John’s definition of love (1 John 4.7-21)

A life that has been reconciled to God is called to commune with other people in a way that teaches the world the shalom that God originally established. To put it another way, we who have been reconciled to God  are those now called to love-one another.

Genesis 1.31 records God as looking over the finished work of creation, complete with the crown jewel of humanity, and being satisfied and pleased. Adam and Eve lived deeply with God and had a whole relationship with Him and each other. The fact that there was community between people was and essential part of God’s very good creation. Everything was as it was suppose to be… for at least a few lines of the story. Then the original shalom was broken, and from Genesis 3.6 on the situation we find ourselves in is where reconciliation is needed. (3.6-8) Our first action in this state of need is ashamedness and fear: we are ashamed of our naked self before other humans and we now fear the presence and intimacy of Yahweh.

Let the wild rumpus start!

Unashamed nakedness in the Genesis story is not about clothing. It is about acceptance, or (more accurately) communion in love with others. See, before the need of reconciliation, man and woman were naked and unashamed. Moments after entering the state of sin, they were self aware of the exclusion they risked in others eyes. The need to hide our nakedness is a self-oriented awareness that will attack others when their nakedness and flaws show in the hopes that no one will notice how naked and flawed I am. We hide. We point and blame. We excuse and justify ourselves, all in hopes that someone else will suffer exclusion so that we can still be OK, still be accepted (Genesis 3.9-13). This is the state of companionship humans now share, and this is not what God called good. We were not meant to engage in this self serving posturing trying to preserve what good image we think we have fooled man and God into seeing.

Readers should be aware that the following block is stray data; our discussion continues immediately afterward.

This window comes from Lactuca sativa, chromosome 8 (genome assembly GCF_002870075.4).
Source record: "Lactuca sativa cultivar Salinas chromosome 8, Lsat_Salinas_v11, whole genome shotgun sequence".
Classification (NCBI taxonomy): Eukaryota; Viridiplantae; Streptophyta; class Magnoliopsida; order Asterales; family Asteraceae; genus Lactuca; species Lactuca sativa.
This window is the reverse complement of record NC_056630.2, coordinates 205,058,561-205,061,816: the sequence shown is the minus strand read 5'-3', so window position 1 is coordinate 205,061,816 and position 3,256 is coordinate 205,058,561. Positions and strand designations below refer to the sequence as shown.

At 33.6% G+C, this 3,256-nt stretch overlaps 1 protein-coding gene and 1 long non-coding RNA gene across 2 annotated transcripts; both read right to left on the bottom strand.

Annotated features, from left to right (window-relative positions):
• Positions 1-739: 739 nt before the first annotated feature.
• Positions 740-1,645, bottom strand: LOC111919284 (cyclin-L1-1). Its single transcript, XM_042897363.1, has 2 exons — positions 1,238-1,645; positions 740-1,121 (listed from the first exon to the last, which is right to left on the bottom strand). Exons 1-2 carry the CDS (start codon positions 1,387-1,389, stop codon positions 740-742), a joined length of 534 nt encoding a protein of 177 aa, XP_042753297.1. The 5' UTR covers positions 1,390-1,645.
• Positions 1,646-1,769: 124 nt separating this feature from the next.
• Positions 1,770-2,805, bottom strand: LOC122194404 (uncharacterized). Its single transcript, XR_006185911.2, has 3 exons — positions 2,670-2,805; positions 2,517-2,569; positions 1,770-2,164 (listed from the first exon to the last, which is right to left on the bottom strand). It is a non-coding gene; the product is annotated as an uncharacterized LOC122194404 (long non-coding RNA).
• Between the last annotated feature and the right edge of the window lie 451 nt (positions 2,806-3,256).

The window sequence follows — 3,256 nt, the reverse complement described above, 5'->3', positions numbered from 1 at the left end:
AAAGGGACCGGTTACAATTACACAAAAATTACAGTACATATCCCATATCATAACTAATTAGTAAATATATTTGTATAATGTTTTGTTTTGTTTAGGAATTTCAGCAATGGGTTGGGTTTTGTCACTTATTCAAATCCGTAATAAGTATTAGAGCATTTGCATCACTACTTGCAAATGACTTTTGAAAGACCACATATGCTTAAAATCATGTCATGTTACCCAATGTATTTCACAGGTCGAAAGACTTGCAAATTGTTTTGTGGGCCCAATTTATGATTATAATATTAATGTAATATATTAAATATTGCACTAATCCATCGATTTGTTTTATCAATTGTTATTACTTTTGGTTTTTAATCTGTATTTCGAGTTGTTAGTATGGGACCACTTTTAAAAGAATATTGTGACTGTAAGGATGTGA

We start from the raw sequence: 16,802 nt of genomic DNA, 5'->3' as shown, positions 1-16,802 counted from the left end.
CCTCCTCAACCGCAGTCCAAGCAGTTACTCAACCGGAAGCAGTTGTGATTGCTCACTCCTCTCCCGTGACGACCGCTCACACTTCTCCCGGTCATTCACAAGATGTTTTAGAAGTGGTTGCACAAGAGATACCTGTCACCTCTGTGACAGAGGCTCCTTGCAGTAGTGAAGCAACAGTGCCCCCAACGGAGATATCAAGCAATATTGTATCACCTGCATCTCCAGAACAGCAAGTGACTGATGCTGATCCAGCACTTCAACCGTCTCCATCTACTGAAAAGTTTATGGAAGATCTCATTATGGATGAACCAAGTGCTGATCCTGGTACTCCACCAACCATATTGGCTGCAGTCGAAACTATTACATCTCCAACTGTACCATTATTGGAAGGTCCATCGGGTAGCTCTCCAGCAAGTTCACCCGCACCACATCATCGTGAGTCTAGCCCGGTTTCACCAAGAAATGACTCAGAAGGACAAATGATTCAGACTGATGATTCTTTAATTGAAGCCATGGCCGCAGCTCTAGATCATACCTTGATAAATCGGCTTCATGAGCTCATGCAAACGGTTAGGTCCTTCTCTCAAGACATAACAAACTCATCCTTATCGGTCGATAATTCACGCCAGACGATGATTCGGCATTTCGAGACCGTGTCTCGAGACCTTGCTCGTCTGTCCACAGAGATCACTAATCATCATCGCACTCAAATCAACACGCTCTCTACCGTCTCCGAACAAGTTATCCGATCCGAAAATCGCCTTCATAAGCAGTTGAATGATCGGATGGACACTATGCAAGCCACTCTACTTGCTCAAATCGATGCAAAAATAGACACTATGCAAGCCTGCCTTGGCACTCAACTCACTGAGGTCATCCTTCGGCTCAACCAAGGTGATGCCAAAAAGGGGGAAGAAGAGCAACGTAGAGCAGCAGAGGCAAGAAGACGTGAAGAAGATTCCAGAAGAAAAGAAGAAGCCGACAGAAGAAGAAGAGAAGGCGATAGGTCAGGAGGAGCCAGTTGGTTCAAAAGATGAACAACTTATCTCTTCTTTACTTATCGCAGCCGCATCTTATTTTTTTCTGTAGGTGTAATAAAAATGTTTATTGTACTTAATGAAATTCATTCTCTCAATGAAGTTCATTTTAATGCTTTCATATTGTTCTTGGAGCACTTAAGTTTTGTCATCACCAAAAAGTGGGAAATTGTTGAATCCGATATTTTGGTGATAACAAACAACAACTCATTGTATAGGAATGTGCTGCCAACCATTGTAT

Agape is God’s answer to both issues raised in the garden: ashamedness and fear.


Loving-one-another is God’s command to His people. We do not do this based off of a small idea of love, as if it was a warm fuzzy or some stoic action of discipline “for their own good”. We are called to love-one-another as God has loved us. The word for this is agape, and it has been displayed before us in the death of the incarnate Son of God: Jesus the Christ. Loving-one-another is equated with knowing and loving God. Loving-one-another is the reconciled response to the ashamedness before others and is based upon the manifestation of agape that is Jesus’ accomplishment of the reconciliation of us to God.

Fear and Friendship (2 Corinthians 5.18-21)

Just as our fig loin cloths did nothing to heal our ashamed-ness, hiding could never take away the fear we have of intimacy with Yahweh. We were made to abide in Him and to have Him abide in us. This cannot ever happen if we fear.  So, Jesus reconciles us to God, and that reconciliation ushers us into the reality of the un-earned, relentless love that Yahweh has toward humanity. John is urging us to stay here, to abide in this agape. Put down your bags, take off your coat, and just stay for this is the home you were created for. Fear? There’s no place for that here.

We fear intimacy with God because He is judge and we know it. I can’t even handle judgment from people, let alone God excluding me from His table. And this is the heart of our fear: exclusion.

Adam hid in the garden God had planted for him because he couldn’t face up to the fact that he was cut off and had no place to abide. He tried to pawn his exclusion off on Eve by passing the blame in hopes that judgment would fall on her instead. She in turn passed it off to the snake, and we all have been passing around the blame ever since. We saw Peter address this sinful human habit in Acts 3 and here John whispers hope to our hungry hearts.

Jesus accomplished reconciliation between God and man. In other words, there is nothing to fear because Jesus took our sins away, opened the way to our only true home, and made us friends with the Most High God!